Both Kim and Asada first rose to fame in Kitchener, which is only 64 miles from London. In those world junior championships in 2005, Kim finished second, a considerable distance behind the Japanese jumping sensation, Mao Asada. (Asada sparked massive interest in her country because, later that year she won the Grand Prix Senior Final but could not be sent to the Olympics or world senior championship because she was too young.)
But, a couple of weeks after that world senior championship, in the 2006 World Junior event, Kim decisively dethroned Asada snatching the world junior title. Both are now 22. Asada, who is twenty days older than Asada, won the world senior title in 2008 & 2010, but, subsequently, had difficulty with her triple Axel and placed only sixth in the past two Worlds. She says she has that jump back in her repertoire. If so, she could be unbeatable, in part because her routines this season have have matured and garnered a lot of praise.
But last year’s champion, Carolina Kostner, who became the first ever Italian lady to win the world crown, cannot be completely dismissed. The now 26-year-old successfully defended her European title recently. Hers has been a long, up-and-down path. In her initial entry in the world championship, in 2003, she finished a promising 10th, then 5th and then gained the bronze. But she was only 12th in 2006, after a disappointing Olympics, where she was ninth.
She nearly left the sport, but did return and finished sixth in 2007 and earned silver the following year. But then the roller-coaster again took a plunge. World in 2009 were in Los Angeles and she moved there to train. But she left the arena in a flood of tears after singling jumps and finishing 12th.
Her Olympic performance in Vancouver the following year dumped her in 16th place. At that point, she nearly threw her skates on the rubbish heap, but since Worlds were back in her own country, she decided to try just one more time. In Torino, she redeemed herself somewhat with a sixth place, and things began to look brighter. In 2011 she won the bronze medal, and in Nice gold, pulling up from third after the Short Program to win by a substantial 5.66 points.
Last year’s runner-up, Alena Leonova, from St. Petersburg, 22, is competing in her fifth world championship but she has never been Russian champion. This season, she was only seventh in her nationals and was not entered for the recent European championship. She is now trained by Nikolai Morosov. In practices here she has not been impressive.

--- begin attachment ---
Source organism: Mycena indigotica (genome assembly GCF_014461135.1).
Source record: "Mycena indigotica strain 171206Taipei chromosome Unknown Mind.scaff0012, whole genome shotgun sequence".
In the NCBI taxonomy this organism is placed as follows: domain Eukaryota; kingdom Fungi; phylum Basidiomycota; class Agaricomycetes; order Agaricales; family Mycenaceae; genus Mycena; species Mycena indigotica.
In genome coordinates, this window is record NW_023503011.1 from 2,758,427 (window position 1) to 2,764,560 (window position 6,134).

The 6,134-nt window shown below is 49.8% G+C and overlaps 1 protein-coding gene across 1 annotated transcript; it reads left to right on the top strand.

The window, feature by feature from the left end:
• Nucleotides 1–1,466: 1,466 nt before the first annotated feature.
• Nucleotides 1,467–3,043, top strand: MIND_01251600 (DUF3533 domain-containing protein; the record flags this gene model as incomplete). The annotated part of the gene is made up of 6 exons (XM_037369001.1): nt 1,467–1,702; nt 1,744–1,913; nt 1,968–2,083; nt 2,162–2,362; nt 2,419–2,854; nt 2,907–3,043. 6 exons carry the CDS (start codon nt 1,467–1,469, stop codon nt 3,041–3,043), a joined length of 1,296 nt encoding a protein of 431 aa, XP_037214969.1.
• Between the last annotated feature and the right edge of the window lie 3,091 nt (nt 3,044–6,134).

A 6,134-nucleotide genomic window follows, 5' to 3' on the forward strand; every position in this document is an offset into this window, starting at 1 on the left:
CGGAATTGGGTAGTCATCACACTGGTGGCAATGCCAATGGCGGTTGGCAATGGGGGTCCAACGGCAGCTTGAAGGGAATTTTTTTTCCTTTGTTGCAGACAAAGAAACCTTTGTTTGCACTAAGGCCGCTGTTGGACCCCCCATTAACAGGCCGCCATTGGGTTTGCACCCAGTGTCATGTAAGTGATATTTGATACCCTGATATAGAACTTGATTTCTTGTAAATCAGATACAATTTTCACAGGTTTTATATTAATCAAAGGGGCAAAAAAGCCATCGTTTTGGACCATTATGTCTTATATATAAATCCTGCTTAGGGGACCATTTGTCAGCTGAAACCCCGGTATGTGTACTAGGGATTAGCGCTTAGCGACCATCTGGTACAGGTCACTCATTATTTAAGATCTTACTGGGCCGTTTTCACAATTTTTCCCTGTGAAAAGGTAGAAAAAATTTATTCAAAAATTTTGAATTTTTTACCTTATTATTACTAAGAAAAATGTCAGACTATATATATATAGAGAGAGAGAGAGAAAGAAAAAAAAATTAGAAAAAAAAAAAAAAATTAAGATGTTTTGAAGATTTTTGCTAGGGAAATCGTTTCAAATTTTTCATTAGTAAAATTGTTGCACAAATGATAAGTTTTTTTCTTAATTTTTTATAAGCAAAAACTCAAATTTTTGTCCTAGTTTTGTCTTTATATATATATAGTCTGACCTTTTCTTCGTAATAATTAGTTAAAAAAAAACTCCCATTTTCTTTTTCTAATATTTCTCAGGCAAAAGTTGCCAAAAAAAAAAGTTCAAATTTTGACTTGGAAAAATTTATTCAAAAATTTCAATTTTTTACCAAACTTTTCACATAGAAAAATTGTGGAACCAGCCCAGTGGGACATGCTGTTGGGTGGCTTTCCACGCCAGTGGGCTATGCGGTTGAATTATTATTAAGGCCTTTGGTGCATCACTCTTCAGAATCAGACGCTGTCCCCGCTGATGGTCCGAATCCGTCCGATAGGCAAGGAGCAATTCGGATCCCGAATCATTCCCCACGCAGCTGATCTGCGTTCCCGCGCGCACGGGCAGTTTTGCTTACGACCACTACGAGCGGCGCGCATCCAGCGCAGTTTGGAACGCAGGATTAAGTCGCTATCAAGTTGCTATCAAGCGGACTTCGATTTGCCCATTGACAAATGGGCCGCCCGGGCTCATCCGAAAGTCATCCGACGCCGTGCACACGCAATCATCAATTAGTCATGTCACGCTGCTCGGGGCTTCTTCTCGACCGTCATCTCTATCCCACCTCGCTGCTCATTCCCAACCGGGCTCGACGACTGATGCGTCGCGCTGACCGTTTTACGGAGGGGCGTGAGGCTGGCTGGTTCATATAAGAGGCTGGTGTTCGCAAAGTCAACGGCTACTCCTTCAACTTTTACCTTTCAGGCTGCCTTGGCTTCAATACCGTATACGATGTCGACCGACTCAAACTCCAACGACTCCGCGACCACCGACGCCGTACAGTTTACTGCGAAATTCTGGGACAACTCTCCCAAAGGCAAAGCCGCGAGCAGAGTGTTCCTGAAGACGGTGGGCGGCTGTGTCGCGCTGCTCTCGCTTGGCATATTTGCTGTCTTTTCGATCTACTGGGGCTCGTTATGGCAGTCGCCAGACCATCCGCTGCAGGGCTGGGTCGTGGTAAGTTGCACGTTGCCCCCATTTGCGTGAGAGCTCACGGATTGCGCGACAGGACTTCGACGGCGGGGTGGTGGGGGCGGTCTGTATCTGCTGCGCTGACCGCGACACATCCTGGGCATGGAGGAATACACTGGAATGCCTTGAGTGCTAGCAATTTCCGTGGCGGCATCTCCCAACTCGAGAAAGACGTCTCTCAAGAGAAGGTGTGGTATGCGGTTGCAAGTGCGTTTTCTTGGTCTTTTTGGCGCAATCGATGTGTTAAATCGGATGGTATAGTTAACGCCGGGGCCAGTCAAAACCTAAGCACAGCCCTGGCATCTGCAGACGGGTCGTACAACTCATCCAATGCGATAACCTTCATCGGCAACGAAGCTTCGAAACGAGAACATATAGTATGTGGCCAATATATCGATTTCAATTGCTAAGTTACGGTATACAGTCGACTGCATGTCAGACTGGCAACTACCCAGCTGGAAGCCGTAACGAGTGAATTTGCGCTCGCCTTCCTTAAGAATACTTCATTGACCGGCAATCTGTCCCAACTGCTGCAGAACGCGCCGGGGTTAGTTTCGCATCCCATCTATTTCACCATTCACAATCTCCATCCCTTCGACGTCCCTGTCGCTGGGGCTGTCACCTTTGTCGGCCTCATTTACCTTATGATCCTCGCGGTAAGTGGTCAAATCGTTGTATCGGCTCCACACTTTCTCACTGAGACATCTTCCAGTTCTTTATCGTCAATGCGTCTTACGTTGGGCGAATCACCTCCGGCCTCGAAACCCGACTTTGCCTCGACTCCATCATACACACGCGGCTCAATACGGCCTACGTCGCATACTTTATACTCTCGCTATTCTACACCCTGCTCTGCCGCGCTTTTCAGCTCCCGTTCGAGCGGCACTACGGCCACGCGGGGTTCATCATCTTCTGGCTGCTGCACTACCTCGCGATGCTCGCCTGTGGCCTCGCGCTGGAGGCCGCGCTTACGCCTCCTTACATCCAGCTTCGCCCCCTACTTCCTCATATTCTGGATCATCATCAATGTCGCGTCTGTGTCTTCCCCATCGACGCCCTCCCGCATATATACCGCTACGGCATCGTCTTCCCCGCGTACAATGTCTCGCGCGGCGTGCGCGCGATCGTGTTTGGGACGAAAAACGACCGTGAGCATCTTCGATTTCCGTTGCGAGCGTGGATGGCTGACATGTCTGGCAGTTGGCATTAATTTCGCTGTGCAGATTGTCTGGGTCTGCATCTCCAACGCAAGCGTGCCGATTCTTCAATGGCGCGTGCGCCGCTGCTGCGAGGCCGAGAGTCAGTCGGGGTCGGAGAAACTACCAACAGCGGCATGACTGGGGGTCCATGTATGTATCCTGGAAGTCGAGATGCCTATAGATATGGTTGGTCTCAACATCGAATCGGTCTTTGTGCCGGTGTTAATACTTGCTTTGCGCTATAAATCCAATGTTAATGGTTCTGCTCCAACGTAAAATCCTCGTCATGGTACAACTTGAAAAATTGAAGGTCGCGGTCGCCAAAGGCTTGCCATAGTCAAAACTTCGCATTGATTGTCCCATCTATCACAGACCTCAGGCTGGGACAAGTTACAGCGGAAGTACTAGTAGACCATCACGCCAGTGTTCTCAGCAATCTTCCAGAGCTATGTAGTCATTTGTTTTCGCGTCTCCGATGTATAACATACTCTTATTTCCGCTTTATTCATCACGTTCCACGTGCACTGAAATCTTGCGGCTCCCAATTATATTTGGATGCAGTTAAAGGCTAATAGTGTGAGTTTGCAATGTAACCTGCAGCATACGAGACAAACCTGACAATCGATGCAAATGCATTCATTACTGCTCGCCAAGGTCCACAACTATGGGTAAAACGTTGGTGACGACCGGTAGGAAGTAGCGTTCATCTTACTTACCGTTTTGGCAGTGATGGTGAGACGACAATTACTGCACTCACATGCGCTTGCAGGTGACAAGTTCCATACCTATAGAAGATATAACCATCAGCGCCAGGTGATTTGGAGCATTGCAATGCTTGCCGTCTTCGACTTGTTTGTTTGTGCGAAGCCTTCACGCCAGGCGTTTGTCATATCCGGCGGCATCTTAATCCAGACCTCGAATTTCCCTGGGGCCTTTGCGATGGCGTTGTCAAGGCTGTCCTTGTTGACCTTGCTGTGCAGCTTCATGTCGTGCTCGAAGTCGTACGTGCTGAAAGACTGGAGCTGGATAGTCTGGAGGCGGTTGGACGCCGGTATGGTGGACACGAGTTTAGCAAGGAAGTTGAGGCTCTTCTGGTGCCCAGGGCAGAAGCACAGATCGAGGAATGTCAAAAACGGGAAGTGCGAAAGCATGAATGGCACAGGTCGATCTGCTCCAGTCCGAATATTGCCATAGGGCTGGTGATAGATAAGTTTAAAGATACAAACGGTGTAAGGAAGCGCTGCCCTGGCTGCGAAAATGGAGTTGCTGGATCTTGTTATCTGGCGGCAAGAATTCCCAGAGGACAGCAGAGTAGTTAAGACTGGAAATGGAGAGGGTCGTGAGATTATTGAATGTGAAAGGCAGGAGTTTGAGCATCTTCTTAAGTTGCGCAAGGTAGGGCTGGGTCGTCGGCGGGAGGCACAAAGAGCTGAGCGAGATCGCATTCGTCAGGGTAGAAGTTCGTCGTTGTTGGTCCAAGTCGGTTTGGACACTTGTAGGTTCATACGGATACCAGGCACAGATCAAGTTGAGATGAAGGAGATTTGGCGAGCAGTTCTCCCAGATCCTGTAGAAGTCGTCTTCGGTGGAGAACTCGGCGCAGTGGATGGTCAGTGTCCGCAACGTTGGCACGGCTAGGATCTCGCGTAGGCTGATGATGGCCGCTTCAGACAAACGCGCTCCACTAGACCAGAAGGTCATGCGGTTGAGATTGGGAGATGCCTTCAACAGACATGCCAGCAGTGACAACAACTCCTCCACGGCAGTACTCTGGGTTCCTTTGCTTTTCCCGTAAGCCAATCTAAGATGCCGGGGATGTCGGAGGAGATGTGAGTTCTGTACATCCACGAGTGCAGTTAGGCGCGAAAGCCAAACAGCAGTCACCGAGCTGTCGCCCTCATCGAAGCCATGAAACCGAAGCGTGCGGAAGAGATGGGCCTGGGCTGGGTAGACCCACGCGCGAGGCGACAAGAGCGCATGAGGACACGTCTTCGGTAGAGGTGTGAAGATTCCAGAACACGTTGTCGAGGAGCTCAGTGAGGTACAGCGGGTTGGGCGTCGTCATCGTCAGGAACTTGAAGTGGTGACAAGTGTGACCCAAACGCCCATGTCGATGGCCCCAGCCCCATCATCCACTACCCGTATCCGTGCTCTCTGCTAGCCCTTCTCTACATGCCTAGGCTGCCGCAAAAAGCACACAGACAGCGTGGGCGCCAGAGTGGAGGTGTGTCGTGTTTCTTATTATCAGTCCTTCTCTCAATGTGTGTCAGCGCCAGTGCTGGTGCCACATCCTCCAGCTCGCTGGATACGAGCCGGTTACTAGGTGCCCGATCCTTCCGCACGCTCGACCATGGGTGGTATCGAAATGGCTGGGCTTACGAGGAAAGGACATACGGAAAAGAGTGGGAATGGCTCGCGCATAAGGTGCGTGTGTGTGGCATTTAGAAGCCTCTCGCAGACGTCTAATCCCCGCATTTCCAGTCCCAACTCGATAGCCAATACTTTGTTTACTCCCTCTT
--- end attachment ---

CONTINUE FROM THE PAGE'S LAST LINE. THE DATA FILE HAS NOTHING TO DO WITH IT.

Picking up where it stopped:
It appears likely she will be overshadowed her by her youthful team mates, Adelina Sotnikova and Elizaveta Tukamysheva who are both 16. This is their debut in this event. They recently placed second and third in the European championship.
Sotnikova, who is from Moscow, However, was is the Russian 2009, 2011 & 2012 Senior champion, but was only third in that event this season. Previously, she did not meet the required the age requirements.
Akiko Suzuka, Japan, who will be 28 on March 28, is a late-bloomer who placed third last year after being 11th in her only previous world championship in 2010.
The twice U.S. champion, Ashley Wagner, who was a surprise fourth in last year’s world championship, after taking part in the event only once before, not permitted to carry her skates on board (security procedures insist they could be used as weapons) arrived in London from Los Angeles via San Francisco without these very necessary pieces of equipment. However, her arrival was very late at night on Monday so she was probably not going to practice for her early morning Tuesday scheduled session on the practice rink and the skates were delivered in time for the evening practice in the main rink. It was an annoying part of modern life, but, though worrying, did not cause other problems.
Gracie Gold, who turned 17 in August, is from Illinois. She is making her debut in this event after gaining silver in the U.S. Senior championships the year after she won the U.S. Junior title & made an impressive international debut, earning silver in the World Junior Championships. Both Gold, and the new Canadian champion, Kaetlyn Osmond, who turned 17 on December 5, are being touted as the “faces of the future.
HTML Comment Box is loading comments...